Delicious/Nutritious: Apples ripe for fall recipes


We were delighted when we discovered that not only does the tree in our backyard bear fruit, but the fruit is edible. We have a small apple tree in our back yard that produces small green apples. They are tart but not too tart, and they are fabulous.


Megan Stuke’s butternut squash and apple tart.

My husband picked a bushel recently, and we thought we’d make hard cider from them, but life is what it is and they’re still sitting in a bag in my kitchen, starting to look a little worse for the wear. So over the next few days I’m going to try to use as many as possible. I’ll make a big batch of applesauce for the baby and I’ll have the 4-year-old eat apple slices with every meal. But what else? There are a LOT of these little suckers to contend with. I didn’t want to load the house up on desserts, which of course are the apple’s primary interest, so I considered savory options.

I love the combination of butternut squash and apples — it just puts me in the mood for a hoodie and a football game or a big family dinner around the table. Normally, this looks like a big butternut squash stuffed with sausage and apples and sage. But the butternut squashes at the store were smallish and not quite of the stuffing caliber yet, so I changed my approach.

I pulled a sheet of puff pastry out of the refrigerator and tried to deconstruct my stuffed squash into a nice little appetizer or brunch menu item.

My version here is meatless, though I think some bacon or pancetta would be a lovely addition to the dish, or even a sprinkling of ground sausage.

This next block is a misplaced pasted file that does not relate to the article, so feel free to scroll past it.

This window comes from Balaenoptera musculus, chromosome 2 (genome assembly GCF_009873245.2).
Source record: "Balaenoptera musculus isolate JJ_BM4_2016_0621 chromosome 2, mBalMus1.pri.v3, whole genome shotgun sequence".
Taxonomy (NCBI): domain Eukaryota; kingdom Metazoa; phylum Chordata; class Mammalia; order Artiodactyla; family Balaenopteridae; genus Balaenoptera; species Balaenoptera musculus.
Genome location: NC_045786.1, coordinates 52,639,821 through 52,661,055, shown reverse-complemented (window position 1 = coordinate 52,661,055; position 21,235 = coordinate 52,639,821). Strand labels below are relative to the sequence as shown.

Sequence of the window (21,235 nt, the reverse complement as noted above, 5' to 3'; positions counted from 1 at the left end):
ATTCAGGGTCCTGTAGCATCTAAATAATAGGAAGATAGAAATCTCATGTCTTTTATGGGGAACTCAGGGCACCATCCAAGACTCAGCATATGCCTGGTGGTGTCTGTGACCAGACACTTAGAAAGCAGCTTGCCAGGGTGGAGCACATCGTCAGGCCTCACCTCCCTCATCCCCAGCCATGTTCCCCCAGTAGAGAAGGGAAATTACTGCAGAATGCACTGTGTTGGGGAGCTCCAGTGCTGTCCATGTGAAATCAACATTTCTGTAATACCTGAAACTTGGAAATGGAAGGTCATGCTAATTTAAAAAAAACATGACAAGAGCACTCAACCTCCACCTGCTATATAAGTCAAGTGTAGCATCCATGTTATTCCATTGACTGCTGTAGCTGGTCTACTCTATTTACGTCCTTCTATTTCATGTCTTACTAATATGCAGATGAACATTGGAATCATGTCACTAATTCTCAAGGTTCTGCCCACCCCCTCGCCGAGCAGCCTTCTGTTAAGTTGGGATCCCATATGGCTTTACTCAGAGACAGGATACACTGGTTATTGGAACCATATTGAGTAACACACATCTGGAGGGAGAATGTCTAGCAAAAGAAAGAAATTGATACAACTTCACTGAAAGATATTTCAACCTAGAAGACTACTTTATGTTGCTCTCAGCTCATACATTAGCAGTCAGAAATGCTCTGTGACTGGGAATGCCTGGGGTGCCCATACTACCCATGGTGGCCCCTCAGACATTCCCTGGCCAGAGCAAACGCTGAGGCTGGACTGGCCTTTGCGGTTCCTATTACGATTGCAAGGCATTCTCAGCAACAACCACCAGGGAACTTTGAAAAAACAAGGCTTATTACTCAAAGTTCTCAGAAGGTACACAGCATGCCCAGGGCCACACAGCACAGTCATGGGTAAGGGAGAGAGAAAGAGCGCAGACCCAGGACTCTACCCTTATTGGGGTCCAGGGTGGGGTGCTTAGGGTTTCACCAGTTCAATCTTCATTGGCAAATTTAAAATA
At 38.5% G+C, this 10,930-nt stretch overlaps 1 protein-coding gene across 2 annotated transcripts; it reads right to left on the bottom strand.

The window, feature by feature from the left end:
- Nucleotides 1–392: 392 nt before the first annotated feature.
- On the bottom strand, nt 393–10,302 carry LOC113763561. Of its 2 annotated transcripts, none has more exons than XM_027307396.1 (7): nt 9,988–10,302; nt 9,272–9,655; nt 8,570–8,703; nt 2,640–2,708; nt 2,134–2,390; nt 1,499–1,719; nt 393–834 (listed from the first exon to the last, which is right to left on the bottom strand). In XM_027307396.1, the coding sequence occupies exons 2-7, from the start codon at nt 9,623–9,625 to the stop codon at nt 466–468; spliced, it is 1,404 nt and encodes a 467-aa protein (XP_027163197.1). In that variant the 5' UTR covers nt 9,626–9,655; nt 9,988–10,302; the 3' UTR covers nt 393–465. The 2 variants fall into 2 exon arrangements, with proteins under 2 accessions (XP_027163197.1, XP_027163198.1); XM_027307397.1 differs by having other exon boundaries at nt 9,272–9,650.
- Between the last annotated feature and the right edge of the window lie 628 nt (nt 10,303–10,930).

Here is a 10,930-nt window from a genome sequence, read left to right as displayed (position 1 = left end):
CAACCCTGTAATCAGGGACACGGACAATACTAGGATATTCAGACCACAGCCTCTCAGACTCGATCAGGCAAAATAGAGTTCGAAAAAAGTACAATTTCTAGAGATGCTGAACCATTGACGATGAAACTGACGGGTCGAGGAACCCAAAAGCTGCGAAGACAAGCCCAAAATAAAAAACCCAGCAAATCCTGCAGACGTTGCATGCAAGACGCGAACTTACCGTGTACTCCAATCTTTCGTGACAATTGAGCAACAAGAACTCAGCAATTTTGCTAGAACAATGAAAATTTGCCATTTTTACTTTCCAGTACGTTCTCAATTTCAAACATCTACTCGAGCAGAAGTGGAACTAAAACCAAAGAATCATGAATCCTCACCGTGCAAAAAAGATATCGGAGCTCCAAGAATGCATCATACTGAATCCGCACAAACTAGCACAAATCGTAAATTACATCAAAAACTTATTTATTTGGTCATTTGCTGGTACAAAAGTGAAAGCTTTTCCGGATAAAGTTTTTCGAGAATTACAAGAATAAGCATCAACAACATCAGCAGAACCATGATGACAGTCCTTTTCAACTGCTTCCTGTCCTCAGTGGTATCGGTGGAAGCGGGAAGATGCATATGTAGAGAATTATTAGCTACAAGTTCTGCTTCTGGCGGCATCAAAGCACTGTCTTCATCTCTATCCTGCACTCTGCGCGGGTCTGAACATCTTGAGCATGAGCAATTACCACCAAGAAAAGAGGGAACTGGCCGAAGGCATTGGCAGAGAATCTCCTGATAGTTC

Butternut Squash and Apple Tart

1 sheet puff pastry

3 medium-sized apples

1 smallish butternut squash

2 tablespoons olive oil

1 tablespoon butter

Cooking spray

1/8 teaspoon nutmeg

1/8 teaspoon ground sage

Handful grated Parmesan

Handful blue cheese crumbles

Salt and pepper

Remove your puff pastry from the freezer to thaw and prepare your apples and squash. Cut the squash in half. Remove the seeds and sprinkle with salt, pepper and olive oil. Bake in a 400-degree oven for 40 minutes. Next, peel and slice your apples. I had tiny apples, so the slices were tiny, but if you have a normal-sized apple, you’ll just have fewer rows than I did.

When the pastry is thawed, give a baking pan a liberal coating of cooking spray or olive oil and lay the pastry out on it. I spread mine a bit thinner with my fingers and then I scored it all over with a fork.

When the squash is starting to brown on top and is soft but not mushy, remove it and set it aside to cool for a few minutes. When it’s cool enough to touch, remove the skin and slice it into pieces similar in size and shape to your apples.

Par-bake the puff pastry for 6 minutes. While you do this, heat a skillet on the stovetop to medium heat and toss your apples in with a tablespoon of butter. Here, you want to soften the apples and brown them a bit but not cook them completely through.